Having learned the lessons from Tunisia and Egypt, the governments of Algiera, Jordan and Morocco moved quickly to use selective violence by police and/or military forces to suppress popular demontrations. Things escalated in Bahrain, where a violent crackdown by state forces responded to popular demonstrations ending with the entry of Saudi troops to putdown the uprising.
A further escalation in state-sanctioned repression of popular actions is taking place in Syria and Yemen. Local authorities are using the military and riot police to quash these initiatives, leading to mass arrests, injuries and killings of protesters.
The civil war in Libya represents the end-point in state reactions to popular protest. Following the popular uprising that gained control of the country’s second-largest city, Benghazi, the government of Colonel al-Gaddafi deployed state elite military forces and foreign mercenaries in an attempt to put down the uprising. However, the intervention of U.S. and NATO air forces and on-the-ground “advisors” turned the uprising into an all-out civil war that will probably not end until Gaddafi is killed or forced to flee.
America’s history of social protest reflects attributes of many of the responses playing out in North Africa and Europe. Over the last 40 years, a handful of representative popular actions suggest the range of options the state employes to deal with popular assembly.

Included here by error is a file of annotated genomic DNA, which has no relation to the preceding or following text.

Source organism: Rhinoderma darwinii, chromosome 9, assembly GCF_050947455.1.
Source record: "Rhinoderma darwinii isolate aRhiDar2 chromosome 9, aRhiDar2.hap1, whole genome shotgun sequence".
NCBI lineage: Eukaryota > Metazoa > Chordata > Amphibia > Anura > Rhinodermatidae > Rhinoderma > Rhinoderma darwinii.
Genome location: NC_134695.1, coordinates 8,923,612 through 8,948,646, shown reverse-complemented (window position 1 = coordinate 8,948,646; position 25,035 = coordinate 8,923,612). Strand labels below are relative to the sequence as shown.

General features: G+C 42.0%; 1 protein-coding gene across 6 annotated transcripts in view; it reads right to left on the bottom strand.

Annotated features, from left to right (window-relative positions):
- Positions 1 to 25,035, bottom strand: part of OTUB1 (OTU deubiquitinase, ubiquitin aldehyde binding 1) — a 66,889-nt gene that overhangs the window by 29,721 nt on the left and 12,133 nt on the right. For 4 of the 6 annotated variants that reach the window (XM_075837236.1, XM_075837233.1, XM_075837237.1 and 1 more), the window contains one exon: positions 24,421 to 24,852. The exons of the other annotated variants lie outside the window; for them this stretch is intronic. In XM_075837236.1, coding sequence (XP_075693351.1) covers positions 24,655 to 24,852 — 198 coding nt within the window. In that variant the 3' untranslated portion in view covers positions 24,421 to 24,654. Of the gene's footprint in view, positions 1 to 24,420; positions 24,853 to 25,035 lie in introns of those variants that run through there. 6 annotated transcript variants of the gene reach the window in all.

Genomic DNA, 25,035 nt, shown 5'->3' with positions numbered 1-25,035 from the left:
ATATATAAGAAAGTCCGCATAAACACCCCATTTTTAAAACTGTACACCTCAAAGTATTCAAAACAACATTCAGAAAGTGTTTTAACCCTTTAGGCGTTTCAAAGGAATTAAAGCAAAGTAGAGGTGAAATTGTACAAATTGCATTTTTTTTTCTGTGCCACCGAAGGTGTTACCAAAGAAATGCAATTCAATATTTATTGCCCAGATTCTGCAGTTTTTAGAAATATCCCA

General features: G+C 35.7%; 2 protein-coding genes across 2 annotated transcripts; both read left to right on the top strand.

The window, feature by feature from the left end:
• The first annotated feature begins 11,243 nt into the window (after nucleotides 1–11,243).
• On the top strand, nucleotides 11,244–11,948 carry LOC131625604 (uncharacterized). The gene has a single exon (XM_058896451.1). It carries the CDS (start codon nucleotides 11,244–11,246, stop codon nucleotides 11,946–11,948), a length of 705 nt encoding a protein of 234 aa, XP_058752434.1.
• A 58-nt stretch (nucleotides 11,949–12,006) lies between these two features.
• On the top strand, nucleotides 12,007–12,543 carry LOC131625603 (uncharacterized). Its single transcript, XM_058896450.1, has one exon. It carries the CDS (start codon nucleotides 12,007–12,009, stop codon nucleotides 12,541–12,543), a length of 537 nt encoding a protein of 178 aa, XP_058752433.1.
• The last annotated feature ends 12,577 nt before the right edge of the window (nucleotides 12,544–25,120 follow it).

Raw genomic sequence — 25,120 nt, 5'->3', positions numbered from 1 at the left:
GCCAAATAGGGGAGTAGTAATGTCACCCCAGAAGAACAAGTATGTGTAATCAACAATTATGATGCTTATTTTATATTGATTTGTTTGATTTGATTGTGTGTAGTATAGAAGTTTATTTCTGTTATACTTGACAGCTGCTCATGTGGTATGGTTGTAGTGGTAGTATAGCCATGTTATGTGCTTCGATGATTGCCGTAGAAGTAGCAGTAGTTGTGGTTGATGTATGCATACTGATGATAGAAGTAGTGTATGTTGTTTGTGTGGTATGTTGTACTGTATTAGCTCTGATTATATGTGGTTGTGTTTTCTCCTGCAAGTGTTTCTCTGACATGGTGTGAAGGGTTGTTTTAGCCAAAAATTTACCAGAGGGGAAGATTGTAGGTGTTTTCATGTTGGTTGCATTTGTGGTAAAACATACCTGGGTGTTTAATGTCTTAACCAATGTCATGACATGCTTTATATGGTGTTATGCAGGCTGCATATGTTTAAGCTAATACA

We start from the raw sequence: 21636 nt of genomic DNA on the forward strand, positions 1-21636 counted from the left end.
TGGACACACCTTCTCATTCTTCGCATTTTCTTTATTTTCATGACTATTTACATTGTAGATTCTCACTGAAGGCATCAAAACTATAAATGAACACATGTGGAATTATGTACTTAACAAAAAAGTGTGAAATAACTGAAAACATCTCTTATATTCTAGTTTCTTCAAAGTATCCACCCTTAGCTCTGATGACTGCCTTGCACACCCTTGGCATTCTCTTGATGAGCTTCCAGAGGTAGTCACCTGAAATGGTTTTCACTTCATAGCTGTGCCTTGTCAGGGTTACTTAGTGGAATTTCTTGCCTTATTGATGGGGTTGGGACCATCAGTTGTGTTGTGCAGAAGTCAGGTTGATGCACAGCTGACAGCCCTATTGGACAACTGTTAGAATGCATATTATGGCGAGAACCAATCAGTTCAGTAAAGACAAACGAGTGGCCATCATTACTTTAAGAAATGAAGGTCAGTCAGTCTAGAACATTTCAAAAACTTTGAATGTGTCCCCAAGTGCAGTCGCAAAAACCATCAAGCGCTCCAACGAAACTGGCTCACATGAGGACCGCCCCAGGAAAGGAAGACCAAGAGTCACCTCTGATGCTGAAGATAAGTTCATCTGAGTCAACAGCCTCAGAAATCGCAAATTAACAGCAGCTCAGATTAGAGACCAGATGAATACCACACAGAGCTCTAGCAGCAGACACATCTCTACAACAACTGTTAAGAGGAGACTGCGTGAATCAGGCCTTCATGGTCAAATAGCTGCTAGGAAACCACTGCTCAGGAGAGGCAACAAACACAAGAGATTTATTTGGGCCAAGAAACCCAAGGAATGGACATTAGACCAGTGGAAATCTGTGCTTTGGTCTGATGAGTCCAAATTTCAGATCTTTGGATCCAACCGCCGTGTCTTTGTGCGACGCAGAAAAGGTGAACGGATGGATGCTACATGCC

Major nonviolent gatherings draw little police violence. The August 1963 March on Washington drew 250,000 people to hear, among many others, Martin Luther King delivered his legendary “I have a dream” speech; little violence was reported. Similarly, in October 1967, 70,000 rallied in Washington, D.C. to protest the Vietnam War, with little violence; in ’68, a follow-up rally grew to a half-million people. In May 1968, a month after King’s assassination, the SCLC’s Poor People’s Campaign organized “Resurrection City” in Washington that drew thousands of people; it closed after two weeks and its goal, an economic bill of rights, was not enacted.
Forgotten today but not unlike the sparks of self-immolation that set off the Arab Spring, Norman Morrison, a Quaker activist, set himself afire in 1965 protesting the Vietnam war.
The nonviolent demonstrations at the 1968 Democratic party convention were greeted by a riot by the Chicago police. And then there was the June 1969 Stonewall raids that led to a police riot by New York’s finest. However, the urban riots in late ’60s in Detroit, Newark and other cities led to armed Nation Guard combatants to kill many citizens and occupy cities.
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Dwight Eisenhower, Douglas MacArthur and George Patton were three U.S. generals who led major military campaigns during World War II and who have come to symbolize the nation’s global prowess. Eisenhower commanded the Normandy invasion and was the 34th president; MacArthur oversaw the war in the Pacific and was the Supreme Commander of the occupation of Japan; and Patton’s heroics inspired Stanley Kubrick’s 1970 movie that starred George C. Scott.